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February 09, 2009

The Green Dot Contract

There are some education reformers that, while they dislike the current UFT contract, are hopeful that a shorter, more flexible contract could work out fine.  The Green Dot charter schools, primarily in Los Angeles but with a new school in New York City, are viewed as a possible example in this direction.

The first Los Angeles Green Dot contract was effective through June 30, 2006.  It was 33 pages (versus the 165 pages of the UFT contract).  The second contract is effective until June 30, 2010.  It is 53 pages, a 60% increase in length.  At that rate, the Green Dot contract will converge with the UFT contract in about two more contract cycles.

The entire increase in length comes from the addition of 20 pages explaining the Green Dot Public Schools Teacher Evaluation System.  It is a two track system.  Track I is for newer teachers.  Track II is for more experienced teachers.  Track I requires exactly two formal teacher evaluations each year.  Track II teachers are evaluated once a year.  "Ten working days notice shall be given for a formal observation.  Formal observations shall be preceded by a pre-observation conference no less than three working days prior and followed by a post-observation conference within ten working days to review and sign the evaluation."   

What happens if, during a formal (black-tie?) observation, the school leader observes a problem?  "If during any teacher observation, an administrator determines that a teacher either does not meet or partially meets any of the standards defined by the California Standards for the Teaching Profession, a development plan may be created to help foster teacher growth."  Next steps? "If, after a minimum of 45 working days has been given for the teacher to improve as specified in the development plan, and there is no evident progress based on the areas of growth identified in the development plan, a 45 school day improvement plan shall be developed."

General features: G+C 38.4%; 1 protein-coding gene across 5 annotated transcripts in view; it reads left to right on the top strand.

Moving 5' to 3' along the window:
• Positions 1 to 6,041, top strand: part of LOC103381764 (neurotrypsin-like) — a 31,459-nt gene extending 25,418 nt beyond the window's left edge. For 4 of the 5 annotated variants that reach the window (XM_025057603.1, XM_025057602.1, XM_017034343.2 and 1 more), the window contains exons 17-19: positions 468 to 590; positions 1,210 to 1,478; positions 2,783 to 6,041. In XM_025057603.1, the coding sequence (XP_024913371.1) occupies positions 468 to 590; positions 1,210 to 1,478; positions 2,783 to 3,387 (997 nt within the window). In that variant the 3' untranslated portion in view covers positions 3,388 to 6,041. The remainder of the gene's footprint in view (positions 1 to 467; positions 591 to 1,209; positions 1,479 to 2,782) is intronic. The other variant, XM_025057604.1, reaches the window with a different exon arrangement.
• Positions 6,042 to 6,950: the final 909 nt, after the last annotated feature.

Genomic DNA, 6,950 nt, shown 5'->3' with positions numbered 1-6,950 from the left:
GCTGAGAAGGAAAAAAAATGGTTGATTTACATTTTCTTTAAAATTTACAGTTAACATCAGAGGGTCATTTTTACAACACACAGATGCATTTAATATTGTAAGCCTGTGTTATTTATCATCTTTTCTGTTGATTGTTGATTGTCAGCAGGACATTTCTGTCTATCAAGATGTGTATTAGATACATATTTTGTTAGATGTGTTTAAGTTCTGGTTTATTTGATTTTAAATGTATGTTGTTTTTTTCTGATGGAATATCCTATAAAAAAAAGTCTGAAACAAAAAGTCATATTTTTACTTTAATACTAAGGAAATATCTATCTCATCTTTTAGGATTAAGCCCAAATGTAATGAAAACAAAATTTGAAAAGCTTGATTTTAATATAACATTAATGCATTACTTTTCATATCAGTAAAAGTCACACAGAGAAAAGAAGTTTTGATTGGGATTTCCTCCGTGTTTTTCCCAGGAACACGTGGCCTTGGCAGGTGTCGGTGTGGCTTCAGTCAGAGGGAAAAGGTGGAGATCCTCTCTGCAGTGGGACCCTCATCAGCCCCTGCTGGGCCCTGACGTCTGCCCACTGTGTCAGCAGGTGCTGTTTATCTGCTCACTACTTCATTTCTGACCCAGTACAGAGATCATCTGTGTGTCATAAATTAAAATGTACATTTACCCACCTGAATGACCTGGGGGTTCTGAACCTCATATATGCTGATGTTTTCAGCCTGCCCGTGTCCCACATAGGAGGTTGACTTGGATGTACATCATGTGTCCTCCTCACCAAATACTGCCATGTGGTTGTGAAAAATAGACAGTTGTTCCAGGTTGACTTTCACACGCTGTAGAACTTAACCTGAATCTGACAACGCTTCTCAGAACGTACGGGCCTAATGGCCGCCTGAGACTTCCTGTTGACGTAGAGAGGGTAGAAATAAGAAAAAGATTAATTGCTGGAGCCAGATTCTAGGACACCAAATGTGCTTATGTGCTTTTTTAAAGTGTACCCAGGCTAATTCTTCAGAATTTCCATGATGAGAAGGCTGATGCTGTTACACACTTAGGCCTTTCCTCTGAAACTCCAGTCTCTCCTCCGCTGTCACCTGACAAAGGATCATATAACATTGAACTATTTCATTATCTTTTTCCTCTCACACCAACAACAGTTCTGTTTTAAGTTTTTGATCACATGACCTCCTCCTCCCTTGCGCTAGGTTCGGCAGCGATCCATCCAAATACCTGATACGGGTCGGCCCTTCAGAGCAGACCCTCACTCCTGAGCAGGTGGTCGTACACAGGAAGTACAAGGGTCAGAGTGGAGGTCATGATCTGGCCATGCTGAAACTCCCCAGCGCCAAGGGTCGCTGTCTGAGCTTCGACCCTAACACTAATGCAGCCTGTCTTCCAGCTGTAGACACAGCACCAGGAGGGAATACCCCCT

Luckily, there are no more plans after the development plan and improvement plan.  Since the Green Dot contract allows for exactly 193 days in the work year (which includes ten "pupil free days"), the absolute minimum time to terminate a teacher for poor performance is about half a school year. 

Teachers are paid based on grid that looks exactly like the UFT grid -- it only differentiates pay based on seniority and academic degrees.  Class assignments are made with agreement of the teachers and, if no agreement can be reached, are based on seniority.  Part-time hourly workers to, say, provide extra tutoring or to grade homework are prohibited.  

In short, the current Los Angeles Green Dot contract would require major changes for any of the great charter schools I have visited in New York City.  Meanwhile, the Green Dot school in the city still hasn't reached contract terms with the UFT.  I look forward to reading it. 


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